The most troubling symptoms of rheumatoid arthritis — pain, stiffness, and swelling — stem from the same source: inflammation. What to do? Part of the answer may involve your diet.
Findings from a study published in April 2021 in Arthritis Research & Therapy, showed that patients with rheumatoid arthritis (RA) had significantly more pro-inflammatory diets, and those individuals with RA who were able to lower diet-associated inflammation between 2011 and 2017 were also able to maintain low disease activity. “That particular result was extraordinarily strong and consistent as indicated by more than 3.5 times greater odds of maintaining good control over the disease compared with those who did not adopt a more anti-inflammatory diet,” said study coauthor James R. Hébert, MSPH, ScD, Health Sciences Distinguished Professor and director of the Cancer Prevention and Control Program at the University of South Carolina in Columbia.
Even more important, since the study was conducted over a number of years, it shows that the beneficial effect of a low inflammatory diet is long-term. “Because such a diet can be extraordinarily diverse and sensually pleasing, it can be very easy to maintain over very long periods of time,” added Hébert, via email.
There’s additional evidence that diets high in polyunsaturated fatty acids and plant fiber — think omega-3 fatty acids and lots of fruits and vegetables — may decrease the risk of RA. It’s also thought that both fiber and polyunsaturated fatty acids can lower levels of C-reactive protein (CRP), which is an indicator of joint inflammation.
Researchers theorize that fiber in particular is beneficial, but it may be that the phytonutrients in fiber-rich fruits, vegetables, and grains contribute to lessening it. Studies have also found that regularly eating fish high in omega-3s, such as salmon, herring, mackerel, trout, and tuna, may decrease swollen joints and tenderness.
Researchers have become interested in the anti-inflammatory benefits of olive oil because people who eat a traditional Mediterranean diet, which is rich in olive oil, seem to have fewer health conditions related to inflammation, such as degenerative joint diseases or diabetes.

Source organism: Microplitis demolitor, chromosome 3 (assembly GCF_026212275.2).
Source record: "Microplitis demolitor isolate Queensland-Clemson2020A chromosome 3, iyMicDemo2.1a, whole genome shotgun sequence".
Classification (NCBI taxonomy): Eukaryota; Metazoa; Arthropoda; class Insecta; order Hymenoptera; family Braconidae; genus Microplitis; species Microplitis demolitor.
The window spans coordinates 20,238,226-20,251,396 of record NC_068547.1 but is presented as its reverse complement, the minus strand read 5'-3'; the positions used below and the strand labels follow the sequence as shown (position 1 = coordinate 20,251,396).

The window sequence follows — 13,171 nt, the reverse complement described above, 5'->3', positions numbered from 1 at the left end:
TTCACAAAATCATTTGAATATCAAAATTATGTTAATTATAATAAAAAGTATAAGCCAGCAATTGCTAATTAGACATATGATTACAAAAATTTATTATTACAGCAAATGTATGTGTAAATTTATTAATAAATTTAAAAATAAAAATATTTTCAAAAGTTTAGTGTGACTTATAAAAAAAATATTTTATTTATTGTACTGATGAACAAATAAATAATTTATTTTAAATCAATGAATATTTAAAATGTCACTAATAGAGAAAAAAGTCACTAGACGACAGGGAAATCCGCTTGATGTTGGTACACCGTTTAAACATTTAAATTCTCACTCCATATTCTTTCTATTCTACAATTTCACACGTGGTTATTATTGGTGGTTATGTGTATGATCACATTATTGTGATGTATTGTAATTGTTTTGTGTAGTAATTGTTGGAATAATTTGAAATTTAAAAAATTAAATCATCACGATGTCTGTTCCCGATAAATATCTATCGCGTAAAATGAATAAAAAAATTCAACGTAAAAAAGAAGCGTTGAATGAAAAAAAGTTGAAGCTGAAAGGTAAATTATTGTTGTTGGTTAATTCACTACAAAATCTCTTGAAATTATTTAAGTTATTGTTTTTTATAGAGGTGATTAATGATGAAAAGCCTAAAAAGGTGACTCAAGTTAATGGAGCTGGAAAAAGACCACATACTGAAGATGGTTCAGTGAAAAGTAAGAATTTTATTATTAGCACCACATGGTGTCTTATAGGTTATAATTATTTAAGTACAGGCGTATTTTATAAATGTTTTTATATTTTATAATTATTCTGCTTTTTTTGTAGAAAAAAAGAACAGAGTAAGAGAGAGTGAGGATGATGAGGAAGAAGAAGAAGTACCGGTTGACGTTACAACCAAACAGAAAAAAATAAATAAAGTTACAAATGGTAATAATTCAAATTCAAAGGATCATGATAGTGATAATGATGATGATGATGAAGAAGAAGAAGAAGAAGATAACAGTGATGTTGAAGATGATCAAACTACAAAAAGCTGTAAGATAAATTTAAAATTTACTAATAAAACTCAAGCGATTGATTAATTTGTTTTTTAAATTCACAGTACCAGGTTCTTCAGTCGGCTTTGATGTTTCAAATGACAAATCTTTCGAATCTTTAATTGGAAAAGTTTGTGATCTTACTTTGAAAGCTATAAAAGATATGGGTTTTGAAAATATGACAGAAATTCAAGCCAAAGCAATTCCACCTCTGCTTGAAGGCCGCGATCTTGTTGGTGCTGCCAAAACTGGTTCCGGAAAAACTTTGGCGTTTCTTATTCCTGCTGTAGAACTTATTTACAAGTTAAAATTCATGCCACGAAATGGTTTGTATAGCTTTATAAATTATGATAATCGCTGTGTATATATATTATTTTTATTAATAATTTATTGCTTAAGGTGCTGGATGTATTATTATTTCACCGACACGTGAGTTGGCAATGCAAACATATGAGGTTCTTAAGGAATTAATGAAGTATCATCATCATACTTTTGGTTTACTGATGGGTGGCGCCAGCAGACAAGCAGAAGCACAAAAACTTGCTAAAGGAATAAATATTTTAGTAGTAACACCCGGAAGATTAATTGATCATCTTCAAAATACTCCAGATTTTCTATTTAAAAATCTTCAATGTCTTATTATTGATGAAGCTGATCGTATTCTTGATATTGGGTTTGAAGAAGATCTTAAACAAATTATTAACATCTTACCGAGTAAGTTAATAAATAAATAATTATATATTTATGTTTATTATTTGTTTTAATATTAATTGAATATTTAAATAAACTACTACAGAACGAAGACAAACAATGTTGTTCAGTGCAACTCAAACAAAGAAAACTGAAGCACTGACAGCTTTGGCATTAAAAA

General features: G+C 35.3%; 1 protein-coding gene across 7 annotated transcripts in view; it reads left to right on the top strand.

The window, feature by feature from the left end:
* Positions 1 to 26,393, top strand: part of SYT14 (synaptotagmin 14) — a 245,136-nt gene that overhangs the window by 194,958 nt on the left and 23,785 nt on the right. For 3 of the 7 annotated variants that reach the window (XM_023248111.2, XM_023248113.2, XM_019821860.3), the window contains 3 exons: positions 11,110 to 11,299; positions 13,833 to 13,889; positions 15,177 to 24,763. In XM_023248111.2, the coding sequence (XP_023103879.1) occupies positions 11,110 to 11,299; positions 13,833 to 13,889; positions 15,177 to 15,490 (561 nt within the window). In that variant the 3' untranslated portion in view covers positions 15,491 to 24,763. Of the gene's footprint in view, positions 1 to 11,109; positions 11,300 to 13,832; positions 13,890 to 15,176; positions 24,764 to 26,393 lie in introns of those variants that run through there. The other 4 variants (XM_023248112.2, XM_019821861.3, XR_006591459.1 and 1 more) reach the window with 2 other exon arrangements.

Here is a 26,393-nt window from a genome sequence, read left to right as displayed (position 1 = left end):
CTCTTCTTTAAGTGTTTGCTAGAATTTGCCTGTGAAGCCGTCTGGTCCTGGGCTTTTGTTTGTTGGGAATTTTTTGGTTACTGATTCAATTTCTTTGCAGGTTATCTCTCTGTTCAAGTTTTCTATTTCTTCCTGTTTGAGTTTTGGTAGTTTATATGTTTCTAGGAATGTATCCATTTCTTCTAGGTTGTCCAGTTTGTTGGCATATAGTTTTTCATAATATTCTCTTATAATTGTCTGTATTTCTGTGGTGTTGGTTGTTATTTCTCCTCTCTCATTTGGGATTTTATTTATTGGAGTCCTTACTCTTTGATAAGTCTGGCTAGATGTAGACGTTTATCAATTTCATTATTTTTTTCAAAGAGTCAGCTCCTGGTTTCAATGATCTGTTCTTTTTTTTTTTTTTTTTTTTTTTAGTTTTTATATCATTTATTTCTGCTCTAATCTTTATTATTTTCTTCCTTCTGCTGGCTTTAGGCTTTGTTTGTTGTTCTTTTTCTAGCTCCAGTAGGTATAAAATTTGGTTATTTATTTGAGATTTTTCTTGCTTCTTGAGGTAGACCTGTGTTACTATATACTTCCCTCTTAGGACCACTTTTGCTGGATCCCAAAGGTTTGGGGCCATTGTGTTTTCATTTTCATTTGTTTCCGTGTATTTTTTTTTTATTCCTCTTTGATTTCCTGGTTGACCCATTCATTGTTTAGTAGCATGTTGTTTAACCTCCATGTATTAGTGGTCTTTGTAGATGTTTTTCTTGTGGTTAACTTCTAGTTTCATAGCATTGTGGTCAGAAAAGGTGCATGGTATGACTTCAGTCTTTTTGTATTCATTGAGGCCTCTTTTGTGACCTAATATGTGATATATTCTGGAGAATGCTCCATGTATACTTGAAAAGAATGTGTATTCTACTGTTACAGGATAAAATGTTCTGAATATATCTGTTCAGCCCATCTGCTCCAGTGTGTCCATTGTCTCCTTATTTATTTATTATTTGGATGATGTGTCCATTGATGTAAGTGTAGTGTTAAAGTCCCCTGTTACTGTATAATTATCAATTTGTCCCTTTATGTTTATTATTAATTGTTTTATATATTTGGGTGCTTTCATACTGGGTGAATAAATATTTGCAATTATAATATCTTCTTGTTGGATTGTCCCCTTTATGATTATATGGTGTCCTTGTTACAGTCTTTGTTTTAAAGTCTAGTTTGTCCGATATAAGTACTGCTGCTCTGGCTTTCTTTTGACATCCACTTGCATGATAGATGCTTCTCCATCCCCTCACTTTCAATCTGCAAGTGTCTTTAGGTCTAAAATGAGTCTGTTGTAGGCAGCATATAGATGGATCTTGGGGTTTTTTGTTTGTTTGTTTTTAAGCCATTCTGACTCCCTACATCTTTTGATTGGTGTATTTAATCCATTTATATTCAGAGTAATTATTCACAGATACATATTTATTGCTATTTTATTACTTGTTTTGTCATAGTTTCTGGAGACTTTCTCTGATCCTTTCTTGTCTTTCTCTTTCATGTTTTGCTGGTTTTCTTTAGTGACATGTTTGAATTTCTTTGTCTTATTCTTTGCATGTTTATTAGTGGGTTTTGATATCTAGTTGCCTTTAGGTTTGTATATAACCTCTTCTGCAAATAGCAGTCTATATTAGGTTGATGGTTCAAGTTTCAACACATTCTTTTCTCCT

Researchers have found that oleocanthal, a compound found in extra-virgin olive oil, appears to suppress the same pain pathway as nonsteroidal anti-inflammatory drugs (NSAIDS), such as ibuprofen, which makes it a great oil for use in cooking foods, or in recipes like salad dressings as part of your daily management plan when living with pain.
Vitamin C is a dietary component necessary for the synthesis of collagen, which helps build and repair blood vessels, tendons, ligaments, and bone, and is therefore helpful for people with osteoarthritis, Sandon says.
Aim for a total vitamin C intake of 75 milligrams (mg) per day for women, and 90 mg per day for men, the current U.S. recommended dietary allowance. If you’re pregnant, aim for 85 mg and if you’re lactating, 120 mg.
Citrus foods, such as oranges, grapefruit, lemon, and limes, are rich in vitamin C, and are also good sources of inflammation-fighting antioxidants, which are beneficial for those with rheumatoid arthritis. Citrus, however, may interfere with the body’s ability to process certain RA medications, such as oral cyclosporine and possibly methotrexate. Research has shown that regular consumption of grapefruit juice blocks the protein known as CYP3A4 that helps the body metabolize cyclosporine; other research has suggested that other citrus juices, like those made from Seville oranges, limes, and pomelos, may also affect how CYP3A4 works in the body.
If you’re taking meds that can be affected by citrus, you may need to get vitamin C from other sources such as tomatoes, peppers, melons, strawberries, kiwi, or potatoes, Sandon suggests. A half cup of cooked broccoli, for example, has over half of the recommended vitamin C daily value.
“Another option,” notes Sandon, is to avoid taking your medication with citrus juices. “Instead, have the juice or citrus fruit at another time of day.” Talk with your healthcare provider to figure out what’s best for your diet and medication routine.
Sandon recommends that you make one or more servings of fresh or frozen berries, such as blueberries, raspberries, strawberries, blackberries, or huckleberries, part of your daily diet. These little fruits pack powerful antioxidant compounds, like proanthocyanins and ellagic acid, which fight inflammation and cell damage. The amount and combination of the compounds vary by the type of berry, Sandon says, so make variety your goal.
Add carrots, squash, and sweet potatoes to your anti-arthritis shopping list, too, Sandon says. These and other orange-hued vegetables are rich in vitamin A and beta-carotene, both of which are believed to fight inflammation. Cooking seems to increase the availability of these compounds. For the biggest benefit, eat these vegetables on a regular basis in recommended serving sizes rather than overdoing it by eating them in large quantities. A single serving of carrots is ½ cup, or about 1 large carrot or 7 to 10 baby carrots.
Pineapple is rich in vitamin C and the enzyme bromelain, which has been linked to decreased pain and swelling in both osteoarthritis and rheumatoid arthritis, Sandon says. So, add this tropical fruit to your diet every chance you get. Try it cubed in fruit salad, baked in savory dishes, blended into a smoothie, or added to stir-fries to give a sweet-and-sour zing.
Bromelain is also available in supplement form, but check with your doctor before taking it because it can increase the risk of bleeding, especially if you also take blood thinners such as Plavix (clopidogrel bisulphate), Coumadin, or aspirin. Bromelain may also interfere with the action of antibiotics and sedatives.